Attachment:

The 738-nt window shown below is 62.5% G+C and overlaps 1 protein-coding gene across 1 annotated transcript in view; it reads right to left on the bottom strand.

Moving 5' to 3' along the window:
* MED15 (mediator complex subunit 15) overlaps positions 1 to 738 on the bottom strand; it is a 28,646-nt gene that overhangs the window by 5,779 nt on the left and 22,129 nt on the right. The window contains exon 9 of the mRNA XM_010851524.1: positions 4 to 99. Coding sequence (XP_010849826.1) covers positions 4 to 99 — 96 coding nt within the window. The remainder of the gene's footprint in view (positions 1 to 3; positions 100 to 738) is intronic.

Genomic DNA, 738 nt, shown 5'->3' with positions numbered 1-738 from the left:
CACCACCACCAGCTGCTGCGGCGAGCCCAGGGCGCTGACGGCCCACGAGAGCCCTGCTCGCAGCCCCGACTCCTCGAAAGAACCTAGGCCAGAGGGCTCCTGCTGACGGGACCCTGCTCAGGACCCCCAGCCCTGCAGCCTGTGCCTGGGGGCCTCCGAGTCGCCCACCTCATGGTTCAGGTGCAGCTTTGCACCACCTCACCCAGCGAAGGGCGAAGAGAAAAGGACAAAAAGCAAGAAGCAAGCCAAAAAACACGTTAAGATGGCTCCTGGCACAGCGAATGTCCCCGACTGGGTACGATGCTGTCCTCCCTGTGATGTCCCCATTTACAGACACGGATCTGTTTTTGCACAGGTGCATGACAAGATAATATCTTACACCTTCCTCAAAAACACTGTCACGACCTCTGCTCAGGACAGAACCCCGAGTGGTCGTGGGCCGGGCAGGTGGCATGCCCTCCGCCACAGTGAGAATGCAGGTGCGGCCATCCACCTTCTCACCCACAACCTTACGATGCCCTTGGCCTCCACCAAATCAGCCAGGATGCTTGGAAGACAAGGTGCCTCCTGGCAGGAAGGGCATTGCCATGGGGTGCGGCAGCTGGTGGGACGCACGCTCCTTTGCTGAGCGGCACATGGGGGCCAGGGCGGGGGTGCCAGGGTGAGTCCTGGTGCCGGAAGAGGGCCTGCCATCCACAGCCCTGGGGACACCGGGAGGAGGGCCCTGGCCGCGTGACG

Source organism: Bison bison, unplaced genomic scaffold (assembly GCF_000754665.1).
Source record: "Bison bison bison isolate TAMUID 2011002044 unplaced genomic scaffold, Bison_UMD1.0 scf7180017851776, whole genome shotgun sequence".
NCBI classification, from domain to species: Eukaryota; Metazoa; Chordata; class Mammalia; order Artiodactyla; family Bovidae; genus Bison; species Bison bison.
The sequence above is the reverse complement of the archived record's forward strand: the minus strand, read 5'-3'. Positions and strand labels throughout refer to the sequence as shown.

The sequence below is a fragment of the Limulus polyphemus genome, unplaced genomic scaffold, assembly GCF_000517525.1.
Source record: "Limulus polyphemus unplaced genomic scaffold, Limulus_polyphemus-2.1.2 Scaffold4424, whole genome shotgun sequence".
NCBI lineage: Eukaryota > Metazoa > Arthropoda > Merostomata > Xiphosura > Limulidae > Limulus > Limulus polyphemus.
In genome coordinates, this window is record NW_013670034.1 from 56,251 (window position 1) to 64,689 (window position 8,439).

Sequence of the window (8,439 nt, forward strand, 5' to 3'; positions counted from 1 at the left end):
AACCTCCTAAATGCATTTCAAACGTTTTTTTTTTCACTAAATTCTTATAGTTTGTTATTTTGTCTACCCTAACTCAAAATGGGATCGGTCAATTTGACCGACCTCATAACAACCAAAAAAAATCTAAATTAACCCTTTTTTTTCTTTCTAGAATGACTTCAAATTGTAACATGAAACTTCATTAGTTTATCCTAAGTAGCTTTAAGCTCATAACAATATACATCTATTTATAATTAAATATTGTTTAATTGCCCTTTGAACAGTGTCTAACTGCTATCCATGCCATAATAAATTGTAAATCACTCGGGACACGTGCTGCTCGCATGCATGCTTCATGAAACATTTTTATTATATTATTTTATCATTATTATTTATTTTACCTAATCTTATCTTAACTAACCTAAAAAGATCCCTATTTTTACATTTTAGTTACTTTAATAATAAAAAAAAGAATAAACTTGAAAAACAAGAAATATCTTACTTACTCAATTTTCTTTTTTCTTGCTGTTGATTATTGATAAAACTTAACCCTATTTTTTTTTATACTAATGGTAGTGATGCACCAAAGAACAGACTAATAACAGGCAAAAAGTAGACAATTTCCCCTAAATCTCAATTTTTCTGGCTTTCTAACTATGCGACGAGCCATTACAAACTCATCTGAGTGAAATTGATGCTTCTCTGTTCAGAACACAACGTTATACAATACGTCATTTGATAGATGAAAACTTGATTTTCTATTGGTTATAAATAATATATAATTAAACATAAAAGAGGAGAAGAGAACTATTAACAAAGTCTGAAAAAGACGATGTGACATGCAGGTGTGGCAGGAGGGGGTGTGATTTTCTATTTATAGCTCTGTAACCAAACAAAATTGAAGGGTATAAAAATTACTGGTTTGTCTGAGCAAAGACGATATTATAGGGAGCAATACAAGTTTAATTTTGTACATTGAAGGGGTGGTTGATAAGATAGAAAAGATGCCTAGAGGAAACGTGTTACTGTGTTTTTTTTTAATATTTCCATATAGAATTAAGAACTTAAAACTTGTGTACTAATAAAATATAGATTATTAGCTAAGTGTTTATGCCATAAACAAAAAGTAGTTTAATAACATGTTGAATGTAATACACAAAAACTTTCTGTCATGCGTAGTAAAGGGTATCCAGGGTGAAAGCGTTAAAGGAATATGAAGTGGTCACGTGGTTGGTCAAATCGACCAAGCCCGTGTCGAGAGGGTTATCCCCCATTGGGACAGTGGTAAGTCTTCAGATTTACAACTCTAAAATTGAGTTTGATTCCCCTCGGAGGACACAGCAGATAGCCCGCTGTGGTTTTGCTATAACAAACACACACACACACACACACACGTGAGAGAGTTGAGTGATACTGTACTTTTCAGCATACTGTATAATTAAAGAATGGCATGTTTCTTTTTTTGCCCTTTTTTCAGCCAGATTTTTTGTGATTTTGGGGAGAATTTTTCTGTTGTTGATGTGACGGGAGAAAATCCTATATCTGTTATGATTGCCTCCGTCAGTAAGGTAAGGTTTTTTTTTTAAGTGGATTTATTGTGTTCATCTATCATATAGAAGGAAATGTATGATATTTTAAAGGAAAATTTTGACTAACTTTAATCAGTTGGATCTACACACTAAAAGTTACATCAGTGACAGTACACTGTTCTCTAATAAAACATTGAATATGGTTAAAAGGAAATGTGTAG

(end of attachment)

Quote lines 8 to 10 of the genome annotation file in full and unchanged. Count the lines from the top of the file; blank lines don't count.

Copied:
NCBI classification, from domain to species: Eukaryota; Metazoa; Chordata; class Mammalia; order Artiodactyla; family Bovidae; genus Bison; species Bison bison.
The sequence above is the reverse complement of the archived record's forward strand: the minus strand, read 5'-3'. Positions and strand labels throughout refer to the sequence as shown.

The sequence below is a fragment of the Limulus polyphemus genome, unplaced genomic scaffold, assembly GCF_000517525.1.